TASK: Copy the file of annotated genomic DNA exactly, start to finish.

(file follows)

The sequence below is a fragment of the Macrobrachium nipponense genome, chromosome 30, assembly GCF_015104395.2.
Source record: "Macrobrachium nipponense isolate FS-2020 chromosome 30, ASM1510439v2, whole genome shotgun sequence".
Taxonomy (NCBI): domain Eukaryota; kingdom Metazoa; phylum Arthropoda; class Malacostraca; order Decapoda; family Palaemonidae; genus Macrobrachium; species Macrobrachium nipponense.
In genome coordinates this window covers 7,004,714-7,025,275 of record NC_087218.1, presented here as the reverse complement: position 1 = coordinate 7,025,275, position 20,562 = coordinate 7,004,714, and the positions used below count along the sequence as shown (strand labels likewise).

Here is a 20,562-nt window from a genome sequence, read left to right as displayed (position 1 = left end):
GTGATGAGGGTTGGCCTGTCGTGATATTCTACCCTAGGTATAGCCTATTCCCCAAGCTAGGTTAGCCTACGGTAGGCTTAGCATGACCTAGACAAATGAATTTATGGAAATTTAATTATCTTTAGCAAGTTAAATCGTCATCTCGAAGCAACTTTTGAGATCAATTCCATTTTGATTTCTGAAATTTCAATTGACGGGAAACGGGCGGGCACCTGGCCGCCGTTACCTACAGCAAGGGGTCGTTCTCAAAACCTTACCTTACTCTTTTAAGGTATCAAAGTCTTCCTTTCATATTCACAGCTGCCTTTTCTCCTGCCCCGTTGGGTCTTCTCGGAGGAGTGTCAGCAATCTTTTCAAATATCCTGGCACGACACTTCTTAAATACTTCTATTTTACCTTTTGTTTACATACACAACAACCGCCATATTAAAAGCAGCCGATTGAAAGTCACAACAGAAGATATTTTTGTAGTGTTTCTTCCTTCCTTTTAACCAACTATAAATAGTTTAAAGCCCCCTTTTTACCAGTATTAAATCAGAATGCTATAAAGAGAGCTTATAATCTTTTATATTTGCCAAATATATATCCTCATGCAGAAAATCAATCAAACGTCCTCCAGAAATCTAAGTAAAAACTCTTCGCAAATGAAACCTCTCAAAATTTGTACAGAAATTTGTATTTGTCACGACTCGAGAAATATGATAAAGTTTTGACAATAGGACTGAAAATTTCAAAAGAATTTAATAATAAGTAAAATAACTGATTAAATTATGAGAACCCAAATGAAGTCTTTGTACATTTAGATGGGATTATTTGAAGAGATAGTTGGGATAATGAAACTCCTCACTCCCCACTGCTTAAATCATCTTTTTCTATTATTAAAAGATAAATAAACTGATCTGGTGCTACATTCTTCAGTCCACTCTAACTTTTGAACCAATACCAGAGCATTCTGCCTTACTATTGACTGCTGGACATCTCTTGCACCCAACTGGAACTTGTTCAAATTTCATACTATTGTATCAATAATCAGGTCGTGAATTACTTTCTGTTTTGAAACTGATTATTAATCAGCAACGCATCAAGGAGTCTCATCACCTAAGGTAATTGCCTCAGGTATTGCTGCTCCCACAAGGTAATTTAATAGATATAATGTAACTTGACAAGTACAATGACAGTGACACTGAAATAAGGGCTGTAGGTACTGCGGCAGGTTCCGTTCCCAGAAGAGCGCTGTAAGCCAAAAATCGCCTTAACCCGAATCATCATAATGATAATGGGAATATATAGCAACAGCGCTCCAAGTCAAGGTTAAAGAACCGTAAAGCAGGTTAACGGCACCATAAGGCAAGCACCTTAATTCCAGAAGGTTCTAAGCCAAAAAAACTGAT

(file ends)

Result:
The sequence below is a fragment of the Macrobrachium nipponense genome, chromosome 30, assembly GCF_015104395.2.
Source record: "Macrobrachium nipponense isolate FS-2020 chromosome 30, ASM1510439v2, whole genome shotgun sequence".
Taxonomy (NCBI): domain Eukaryota; kingdom Metazoa; phylum Arthropoda; class Malacostraca; order Decapoda; family Palaemonidae; genus Macrobrachium; species Macrobrachium nipponense.
In genome coordinates this window covers 7,004,714-7,025,275 of record NC_087218.1, presented here as the reverse complement: position 1 = coordinate 7,025,275, position 20,562 = coordinate 7,004,714, and the positions used below count along the sequence as shown (strand labels likewise).

Here is a 20,562-nt window from a genome sequence, read left to right as displayed (position 1 = left end):
GTGATGAGGGTTGGCCTGTCGTGATATTCTACCCTAGGTATAGCCTATTCCCCAAGCTAGGTTAGCCTACGGTAGGCTTAGCATGACCTAGACAAATGAATTTATGGAAATTTAATTATCTTTAGCAAGTTAAATCGTCATCTCGAAGCAACTTTTGAGATCAATTCCATTTTGATTTCTGAAATTTCAATTGACGGGAAACGGGCGGGCACCTGGCCGCCGTTACCTACAGCAAGGGGTCGTTCTCAAAACCTTACCTTACTCTTTTAAGGTATCAAAGTCTTCCTTTCATATTCACAGCTGCCTTTTCTCCTGCCCCGTTGGGTCTTCTCGGAGGAGTGTCAGCAATCTTTTCAAATATCCTGGCACGACACTTCTTAAATACTTCTATTTTACCTTTTGTTTACATACACAACAACCGCCATATTAAAAGCAGCCGATTGAAAGTCACAACAGAAGATATTTTTGTAGTGTTTCTTCCTTCCTTTTAACCAACTATAAATAGTTTAAAGCCCCCTTTTTACCAGTATTAAATCAGAATGCTATAAAGAGAGCTTATAATCTTTTATATTTGCCAAATATATATCCTCATGCAGAAAATCAATCAAACGTCCTCCAGAAATCTAAGTAAAAACTCTTCGCAAATGAAACCTCTCAAAATTTGTACAGAAATTTGTATTTGTCACGACTCGAGAAATATGATAAAGTTTTGACAATAGGACTGAAAATTTCAAAAGAATTTAATAATAAGTAAAATAACTGATTAAATTATGAGAACCCAAATGAAGTCTTTGTACATTTAGATGGGATTATTTGAAGAGATAGTTGGGATAATGAAACTCCTCACTCCCCACTGCTTAAATCATCTTTTTCTATTATTAAAAGATAAATAAACTGATCTGGTGCTACATTCTTCAGTCCACTCTAACTTTTGAACCAATACCAGAGCATTCTGCCTTACTATTGACTGCTGGACATCTCTTGCACCCAACTGGAACTTGTTCAAATTTCATACTATTGTATCAATAATCAGGTCGTGAATTACTTTCTGTTTTGAAACTGATTATTAATCAGCAACGCATCAAGGAGTCTCATCACCTAAGGTAATTGCCTCAGGTATTGCTGCTCCCACAAGGTAATTTAATAGATATAATGTAACTTGACAAGTACAATGACAGTGACACTGAAATAAGGGCTGTAGGTACTGCGGCAGGTTCCGTTCCCAGAAGAGCGCTGTAAGCCAAAAATCGCCTTAACCCGAATCATCATAATGATAATGGGAATATATAGCAACAGCGCTCCAAGTCAAGGTTAAAGAACCGTAAAGCAGGTTAACGGCACCATAAGGCAAGCACCTTAATTCCAGAAGGTTCTAAGCCAAAAAAACTGAT